Written by the TreasureGuide for the exclusive use of treasurebeachesreport.blogspot.com.
|Silver Horse-Lover's Ear Ring.|
You might find a stray ear ring and if you can't find the owner, you might think it isn't worth anything. Some people would sell it for the silver value, but a little research might be both fun and profitable.
The other day I looked to see if there were any marks. Below is what I saw when viewed with my Celestron microscope.
The makers mark, between STERLING and the copyright mark, is SC in what appears to be a cloud shape.
After looking around on the internet a little while, it looked like the maker might be Silver Cloud.
And here is some of what I found about the Silver Cloud company.
Silver Cloud Inc. was founded in 1975 by owner Charles Springer. Charles graduated from the University of New Mexico with a civil engineering degree. He was able to pay for college by designing and making jewelry and selling it on campus as well as local art shows.
There were other companies that used Silver Cloud in their name so I wanted to find out if this was the right one.
Below is an example of some of their products that I found on their web site.
|Silver Cloud Product.|
So what? Well, a pair of similar silver ear rings made by Silver Cloud sold for $135. But I only have one.
Some people sell single ear rings, and some people wear a different type of ear ring in each ear.
Instead of trying to sell it as a unmatched ear ring, I decided to do is turn it into a pendant. It wasn't difficult. The ear ring post was bent into a ring shape and a bale was attached.
I'm pretty sure it will sell pretty quickly. There are a lot of people who like horses.
My main point today is that some finds might seem useless, with a little research and sometimes a little ingenuity, they can turn into very worthwhile finds. Finding something is fun, but so is turning it into something that someone will cherish.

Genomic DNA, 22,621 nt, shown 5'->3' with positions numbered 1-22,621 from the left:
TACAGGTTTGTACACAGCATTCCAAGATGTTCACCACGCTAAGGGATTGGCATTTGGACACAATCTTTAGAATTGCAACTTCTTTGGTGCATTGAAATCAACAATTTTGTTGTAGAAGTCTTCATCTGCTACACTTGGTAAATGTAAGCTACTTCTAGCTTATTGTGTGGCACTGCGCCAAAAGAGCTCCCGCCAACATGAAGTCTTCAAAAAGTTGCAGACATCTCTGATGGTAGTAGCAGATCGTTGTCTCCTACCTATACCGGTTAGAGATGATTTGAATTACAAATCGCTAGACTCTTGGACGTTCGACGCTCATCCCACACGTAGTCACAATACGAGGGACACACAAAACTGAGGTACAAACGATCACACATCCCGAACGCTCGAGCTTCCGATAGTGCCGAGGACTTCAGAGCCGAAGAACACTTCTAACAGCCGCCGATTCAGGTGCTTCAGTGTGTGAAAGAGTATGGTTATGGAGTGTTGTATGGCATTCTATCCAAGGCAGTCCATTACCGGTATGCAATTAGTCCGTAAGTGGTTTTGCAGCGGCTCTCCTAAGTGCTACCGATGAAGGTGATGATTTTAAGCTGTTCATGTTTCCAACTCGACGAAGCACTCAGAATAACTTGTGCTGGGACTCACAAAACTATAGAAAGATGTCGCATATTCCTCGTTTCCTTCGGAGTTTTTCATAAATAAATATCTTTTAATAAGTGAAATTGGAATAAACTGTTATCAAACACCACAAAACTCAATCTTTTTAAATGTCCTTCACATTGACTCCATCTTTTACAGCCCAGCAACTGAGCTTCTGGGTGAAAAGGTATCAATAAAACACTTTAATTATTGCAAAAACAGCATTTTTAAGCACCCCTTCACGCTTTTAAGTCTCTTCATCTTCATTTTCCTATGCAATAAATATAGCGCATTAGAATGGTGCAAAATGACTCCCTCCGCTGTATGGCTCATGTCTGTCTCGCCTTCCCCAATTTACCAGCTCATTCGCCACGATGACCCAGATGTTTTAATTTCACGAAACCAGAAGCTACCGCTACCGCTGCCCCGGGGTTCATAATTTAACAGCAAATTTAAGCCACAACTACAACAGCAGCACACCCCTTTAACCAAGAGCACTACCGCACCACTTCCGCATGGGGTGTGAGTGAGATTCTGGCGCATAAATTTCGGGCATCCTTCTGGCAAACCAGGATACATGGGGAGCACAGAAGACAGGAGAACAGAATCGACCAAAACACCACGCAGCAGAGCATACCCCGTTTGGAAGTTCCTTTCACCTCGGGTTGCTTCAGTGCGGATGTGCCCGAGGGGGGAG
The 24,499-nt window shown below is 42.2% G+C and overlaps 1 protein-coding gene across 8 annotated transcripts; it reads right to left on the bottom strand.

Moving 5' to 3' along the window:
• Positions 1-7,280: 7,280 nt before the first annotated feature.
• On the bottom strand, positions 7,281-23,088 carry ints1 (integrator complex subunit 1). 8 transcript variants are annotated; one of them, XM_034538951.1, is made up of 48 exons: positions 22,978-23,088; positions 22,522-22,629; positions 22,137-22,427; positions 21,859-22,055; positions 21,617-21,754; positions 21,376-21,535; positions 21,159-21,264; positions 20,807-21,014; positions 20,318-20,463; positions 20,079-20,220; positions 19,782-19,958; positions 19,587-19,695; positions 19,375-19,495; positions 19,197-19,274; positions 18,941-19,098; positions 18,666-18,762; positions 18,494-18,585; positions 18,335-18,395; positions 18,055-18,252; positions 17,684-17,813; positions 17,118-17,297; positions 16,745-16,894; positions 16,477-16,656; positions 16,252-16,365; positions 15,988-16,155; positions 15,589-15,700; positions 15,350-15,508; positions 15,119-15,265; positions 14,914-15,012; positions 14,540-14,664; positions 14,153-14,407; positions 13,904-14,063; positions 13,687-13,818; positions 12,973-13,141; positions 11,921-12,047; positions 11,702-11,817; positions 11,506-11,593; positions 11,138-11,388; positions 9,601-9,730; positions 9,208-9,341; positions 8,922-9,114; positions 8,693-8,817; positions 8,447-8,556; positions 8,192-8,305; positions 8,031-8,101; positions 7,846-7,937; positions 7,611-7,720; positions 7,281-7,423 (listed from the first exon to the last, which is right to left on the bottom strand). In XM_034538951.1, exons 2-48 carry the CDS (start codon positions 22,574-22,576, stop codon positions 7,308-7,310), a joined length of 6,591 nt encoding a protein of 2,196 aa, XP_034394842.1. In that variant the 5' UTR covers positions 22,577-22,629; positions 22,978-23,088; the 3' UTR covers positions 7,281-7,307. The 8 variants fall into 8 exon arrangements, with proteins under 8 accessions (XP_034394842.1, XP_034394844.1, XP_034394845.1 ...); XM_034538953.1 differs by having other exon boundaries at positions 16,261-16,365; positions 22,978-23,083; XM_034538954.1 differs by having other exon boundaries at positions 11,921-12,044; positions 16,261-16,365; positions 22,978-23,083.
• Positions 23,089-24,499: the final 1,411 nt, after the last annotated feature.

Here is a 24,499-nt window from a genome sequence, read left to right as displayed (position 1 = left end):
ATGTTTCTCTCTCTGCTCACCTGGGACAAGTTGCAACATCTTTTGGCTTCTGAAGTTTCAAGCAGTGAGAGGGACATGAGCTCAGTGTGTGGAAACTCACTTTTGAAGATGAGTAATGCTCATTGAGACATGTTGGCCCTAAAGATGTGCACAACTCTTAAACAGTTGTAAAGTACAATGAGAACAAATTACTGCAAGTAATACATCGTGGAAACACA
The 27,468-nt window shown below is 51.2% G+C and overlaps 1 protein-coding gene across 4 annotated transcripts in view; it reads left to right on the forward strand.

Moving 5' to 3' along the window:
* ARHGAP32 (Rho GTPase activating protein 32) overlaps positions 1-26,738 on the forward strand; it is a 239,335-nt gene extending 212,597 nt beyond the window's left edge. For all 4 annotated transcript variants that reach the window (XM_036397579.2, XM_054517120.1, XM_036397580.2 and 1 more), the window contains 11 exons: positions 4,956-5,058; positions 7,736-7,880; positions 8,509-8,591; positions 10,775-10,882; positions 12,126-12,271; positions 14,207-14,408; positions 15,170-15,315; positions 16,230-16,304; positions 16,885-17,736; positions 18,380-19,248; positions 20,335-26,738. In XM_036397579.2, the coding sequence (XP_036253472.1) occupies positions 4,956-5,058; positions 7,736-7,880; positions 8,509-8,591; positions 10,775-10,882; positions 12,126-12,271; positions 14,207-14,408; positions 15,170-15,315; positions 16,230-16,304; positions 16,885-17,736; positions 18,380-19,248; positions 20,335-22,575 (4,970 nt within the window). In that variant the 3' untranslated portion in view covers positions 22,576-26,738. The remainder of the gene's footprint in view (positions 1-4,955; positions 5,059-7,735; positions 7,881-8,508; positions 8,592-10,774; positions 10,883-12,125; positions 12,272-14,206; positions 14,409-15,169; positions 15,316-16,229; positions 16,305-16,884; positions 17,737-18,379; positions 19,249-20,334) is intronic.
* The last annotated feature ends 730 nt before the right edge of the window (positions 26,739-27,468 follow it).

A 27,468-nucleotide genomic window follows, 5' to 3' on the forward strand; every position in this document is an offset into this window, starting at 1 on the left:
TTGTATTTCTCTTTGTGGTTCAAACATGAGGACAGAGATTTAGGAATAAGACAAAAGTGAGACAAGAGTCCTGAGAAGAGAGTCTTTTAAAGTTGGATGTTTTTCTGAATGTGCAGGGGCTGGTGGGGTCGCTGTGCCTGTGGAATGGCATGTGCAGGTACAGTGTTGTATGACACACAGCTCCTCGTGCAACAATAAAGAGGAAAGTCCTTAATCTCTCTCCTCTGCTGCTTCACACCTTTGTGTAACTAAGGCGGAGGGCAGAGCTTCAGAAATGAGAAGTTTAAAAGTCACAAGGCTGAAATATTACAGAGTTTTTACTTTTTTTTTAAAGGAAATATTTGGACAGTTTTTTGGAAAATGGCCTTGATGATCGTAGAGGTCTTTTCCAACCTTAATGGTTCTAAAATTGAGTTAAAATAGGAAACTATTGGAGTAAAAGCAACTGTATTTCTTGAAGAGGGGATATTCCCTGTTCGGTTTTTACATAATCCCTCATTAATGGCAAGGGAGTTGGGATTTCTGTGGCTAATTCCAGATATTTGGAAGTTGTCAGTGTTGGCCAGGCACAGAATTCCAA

Always check items for any marks. A makers mark can make a big difference in the value and can give you good information.
I've mentioned 3-D printing a few times lately. One was in my 5/21/16 post, now in Fox News a month later, is one example of the kind of thing I was suggesting.
Now, archaeologists in the United Kingdom are using 3D printing to bring two historical shipwrecks to life for history enthusiasts and experts alike.
Using data from photogrammetry (measuring the distance between objects from photographs) and sonar imaging, the researchers have produced scale models of a 17th-century shipwreck near Drumbeg, in Scotland, and the remains of the HMHS Anglia, a steamship that was used as a floating hospital during World War I...
"It was a proof of concept for us, trying to establish what could be done using sound and light, but there are so many different applications you could use this for," said maritime archaeologist John McCarthy, a project manager at Wessex Archaeology who carried out dives at the Scottish site and was in charge of producing the 3D models.
Here is the link for the rest of the story. (Thanks to Dean R. for the link.)
There is no tropical activity to watch. The surf is decreasing and will be back down to about a foot in a day or so.